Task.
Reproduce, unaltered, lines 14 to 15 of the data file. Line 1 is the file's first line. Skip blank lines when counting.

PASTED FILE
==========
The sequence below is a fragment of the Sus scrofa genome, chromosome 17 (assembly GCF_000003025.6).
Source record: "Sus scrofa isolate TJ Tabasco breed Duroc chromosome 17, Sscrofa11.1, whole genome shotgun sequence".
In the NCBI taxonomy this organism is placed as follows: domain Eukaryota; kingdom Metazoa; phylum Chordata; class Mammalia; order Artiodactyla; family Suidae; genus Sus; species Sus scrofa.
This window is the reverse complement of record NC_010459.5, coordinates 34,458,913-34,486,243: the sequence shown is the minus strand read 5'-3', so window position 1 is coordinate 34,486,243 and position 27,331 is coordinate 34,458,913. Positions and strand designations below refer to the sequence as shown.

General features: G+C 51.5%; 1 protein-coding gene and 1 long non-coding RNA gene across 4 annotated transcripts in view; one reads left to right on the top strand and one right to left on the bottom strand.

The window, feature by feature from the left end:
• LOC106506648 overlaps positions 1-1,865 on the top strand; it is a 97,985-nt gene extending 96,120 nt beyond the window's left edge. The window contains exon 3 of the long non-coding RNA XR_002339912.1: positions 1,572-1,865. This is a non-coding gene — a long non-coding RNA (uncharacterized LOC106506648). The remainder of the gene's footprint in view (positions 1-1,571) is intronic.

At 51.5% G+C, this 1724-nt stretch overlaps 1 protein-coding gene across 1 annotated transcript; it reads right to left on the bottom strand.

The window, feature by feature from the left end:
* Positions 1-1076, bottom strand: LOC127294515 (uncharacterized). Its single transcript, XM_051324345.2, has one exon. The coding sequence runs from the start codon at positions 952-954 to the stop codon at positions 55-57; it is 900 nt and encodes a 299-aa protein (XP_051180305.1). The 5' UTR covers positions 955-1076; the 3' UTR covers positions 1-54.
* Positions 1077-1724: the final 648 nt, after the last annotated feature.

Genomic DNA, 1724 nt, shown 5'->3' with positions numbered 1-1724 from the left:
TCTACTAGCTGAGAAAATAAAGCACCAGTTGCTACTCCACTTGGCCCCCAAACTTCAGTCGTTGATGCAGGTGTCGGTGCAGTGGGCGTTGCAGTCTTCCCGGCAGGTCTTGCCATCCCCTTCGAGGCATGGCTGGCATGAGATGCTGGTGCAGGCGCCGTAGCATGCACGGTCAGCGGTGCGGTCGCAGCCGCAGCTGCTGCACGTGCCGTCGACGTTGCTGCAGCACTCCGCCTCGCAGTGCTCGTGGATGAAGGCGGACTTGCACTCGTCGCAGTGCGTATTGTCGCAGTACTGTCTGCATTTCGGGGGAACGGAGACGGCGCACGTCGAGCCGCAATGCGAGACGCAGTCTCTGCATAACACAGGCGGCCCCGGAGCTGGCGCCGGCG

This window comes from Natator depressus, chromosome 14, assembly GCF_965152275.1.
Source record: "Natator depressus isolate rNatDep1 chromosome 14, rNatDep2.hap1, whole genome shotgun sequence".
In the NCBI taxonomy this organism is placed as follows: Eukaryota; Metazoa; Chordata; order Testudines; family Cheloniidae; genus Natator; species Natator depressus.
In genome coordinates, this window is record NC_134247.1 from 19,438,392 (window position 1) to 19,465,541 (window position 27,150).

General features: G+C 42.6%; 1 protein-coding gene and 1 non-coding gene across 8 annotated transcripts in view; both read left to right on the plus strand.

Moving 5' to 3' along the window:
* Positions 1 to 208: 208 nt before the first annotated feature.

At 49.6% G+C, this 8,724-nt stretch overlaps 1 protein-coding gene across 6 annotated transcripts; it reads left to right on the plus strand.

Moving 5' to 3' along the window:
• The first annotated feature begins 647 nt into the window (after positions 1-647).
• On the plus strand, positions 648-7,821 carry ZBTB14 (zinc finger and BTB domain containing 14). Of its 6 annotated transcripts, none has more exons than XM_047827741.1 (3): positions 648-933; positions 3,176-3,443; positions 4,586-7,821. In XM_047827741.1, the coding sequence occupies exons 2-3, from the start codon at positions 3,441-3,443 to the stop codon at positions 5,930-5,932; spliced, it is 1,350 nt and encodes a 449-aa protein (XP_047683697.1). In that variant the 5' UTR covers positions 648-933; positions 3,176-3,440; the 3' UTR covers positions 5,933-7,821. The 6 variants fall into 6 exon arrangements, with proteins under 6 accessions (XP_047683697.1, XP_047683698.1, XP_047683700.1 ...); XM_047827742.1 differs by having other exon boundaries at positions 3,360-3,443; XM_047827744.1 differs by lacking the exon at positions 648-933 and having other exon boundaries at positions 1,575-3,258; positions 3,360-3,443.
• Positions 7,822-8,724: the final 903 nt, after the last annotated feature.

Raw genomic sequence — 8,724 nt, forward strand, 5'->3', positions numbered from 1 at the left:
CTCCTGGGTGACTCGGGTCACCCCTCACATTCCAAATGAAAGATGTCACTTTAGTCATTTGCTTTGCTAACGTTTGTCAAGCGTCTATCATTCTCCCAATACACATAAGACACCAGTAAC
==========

This window comes from Natator depressus, chromosome 14, assembly GCF_965152275.1.
Source record: "Natator depressus isolate rNatDep1 chromosome 14, rNatDep2.hap1, whole genome shotgun sequence".